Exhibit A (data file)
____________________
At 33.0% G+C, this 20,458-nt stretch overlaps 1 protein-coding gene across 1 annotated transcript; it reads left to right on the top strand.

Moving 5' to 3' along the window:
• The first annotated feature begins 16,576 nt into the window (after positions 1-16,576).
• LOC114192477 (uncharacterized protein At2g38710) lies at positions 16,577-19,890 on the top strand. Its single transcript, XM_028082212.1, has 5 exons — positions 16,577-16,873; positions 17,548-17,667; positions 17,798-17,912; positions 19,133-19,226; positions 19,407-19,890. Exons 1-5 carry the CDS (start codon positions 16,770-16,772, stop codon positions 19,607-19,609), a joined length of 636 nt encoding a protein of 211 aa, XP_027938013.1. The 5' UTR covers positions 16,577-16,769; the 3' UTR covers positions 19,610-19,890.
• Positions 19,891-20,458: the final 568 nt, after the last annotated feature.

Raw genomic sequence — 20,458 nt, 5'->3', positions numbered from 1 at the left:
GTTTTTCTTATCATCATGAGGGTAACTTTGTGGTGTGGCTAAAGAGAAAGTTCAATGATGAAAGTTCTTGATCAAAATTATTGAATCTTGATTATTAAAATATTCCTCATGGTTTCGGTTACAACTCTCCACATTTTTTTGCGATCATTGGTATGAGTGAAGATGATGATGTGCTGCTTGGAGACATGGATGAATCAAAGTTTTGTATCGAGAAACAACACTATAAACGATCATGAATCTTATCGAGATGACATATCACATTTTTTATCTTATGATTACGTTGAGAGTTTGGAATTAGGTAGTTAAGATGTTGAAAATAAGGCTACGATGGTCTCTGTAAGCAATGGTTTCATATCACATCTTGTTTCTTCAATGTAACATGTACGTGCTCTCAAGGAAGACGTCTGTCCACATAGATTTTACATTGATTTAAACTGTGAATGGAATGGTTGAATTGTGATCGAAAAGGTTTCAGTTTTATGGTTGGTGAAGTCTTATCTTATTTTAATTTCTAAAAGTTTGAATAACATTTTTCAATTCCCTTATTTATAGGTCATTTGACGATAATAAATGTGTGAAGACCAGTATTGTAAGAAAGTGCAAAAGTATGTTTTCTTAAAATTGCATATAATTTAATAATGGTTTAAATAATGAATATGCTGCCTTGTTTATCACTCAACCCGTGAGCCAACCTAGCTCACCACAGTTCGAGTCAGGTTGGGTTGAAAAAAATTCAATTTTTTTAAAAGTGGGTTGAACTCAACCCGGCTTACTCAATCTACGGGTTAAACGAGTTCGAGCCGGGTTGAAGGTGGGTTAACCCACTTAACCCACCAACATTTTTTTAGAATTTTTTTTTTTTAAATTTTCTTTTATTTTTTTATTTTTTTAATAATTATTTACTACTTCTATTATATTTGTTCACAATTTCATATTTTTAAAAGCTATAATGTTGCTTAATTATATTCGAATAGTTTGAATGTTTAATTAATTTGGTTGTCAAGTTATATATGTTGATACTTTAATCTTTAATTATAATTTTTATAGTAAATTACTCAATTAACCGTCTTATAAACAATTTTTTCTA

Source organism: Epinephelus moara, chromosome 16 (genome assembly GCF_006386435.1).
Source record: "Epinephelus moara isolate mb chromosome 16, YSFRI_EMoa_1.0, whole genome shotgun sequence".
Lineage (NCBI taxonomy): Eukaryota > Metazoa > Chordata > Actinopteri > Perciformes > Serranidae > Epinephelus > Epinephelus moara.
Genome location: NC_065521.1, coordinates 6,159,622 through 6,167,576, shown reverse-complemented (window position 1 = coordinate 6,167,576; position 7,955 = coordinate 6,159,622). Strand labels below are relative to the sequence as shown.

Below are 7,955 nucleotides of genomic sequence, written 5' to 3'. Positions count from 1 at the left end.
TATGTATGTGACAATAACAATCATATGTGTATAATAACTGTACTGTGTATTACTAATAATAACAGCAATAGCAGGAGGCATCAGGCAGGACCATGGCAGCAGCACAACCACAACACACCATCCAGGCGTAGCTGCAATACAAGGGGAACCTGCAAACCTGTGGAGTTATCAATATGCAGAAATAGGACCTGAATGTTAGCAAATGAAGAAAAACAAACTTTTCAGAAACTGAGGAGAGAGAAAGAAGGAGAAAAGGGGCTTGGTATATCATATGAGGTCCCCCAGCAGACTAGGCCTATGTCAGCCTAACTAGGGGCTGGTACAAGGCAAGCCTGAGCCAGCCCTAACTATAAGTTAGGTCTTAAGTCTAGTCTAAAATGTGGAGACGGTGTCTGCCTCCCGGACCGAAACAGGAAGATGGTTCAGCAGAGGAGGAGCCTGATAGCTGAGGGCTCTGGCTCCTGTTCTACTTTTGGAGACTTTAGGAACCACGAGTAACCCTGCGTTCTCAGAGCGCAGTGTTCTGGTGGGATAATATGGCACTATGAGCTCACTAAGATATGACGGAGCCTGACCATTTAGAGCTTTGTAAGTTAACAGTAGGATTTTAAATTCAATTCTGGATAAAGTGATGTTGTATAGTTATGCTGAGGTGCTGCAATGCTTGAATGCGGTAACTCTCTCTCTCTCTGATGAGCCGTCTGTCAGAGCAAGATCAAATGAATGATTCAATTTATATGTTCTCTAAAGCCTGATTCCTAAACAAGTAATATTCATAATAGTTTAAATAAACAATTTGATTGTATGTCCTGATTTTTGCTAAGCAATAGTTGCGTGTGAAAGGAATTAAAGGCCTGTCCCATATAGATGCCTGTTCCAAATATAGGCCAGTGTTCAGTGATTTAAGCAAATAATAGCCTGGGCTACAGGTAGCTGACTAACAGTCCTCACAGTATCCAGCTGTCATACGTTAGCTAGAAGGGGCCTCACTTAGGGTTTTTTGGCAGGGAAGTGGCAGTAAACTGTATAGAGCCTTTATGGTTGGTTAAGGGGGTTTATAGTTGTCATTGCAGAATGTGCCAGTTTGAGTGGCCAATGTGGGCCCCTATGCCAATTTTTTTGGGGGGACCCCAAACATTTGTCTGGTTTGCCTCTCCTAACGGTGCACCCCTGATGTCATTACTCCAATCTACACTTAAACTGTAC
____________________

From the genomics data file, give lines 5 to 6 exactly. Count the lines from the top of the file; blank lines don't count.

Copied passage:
• Positions 19,891-20,458: the final 568 nt, after the last annotated feature.

Raw genomic sequence — 20,458 nt, 5'->3', positions numbered from 1 at the left: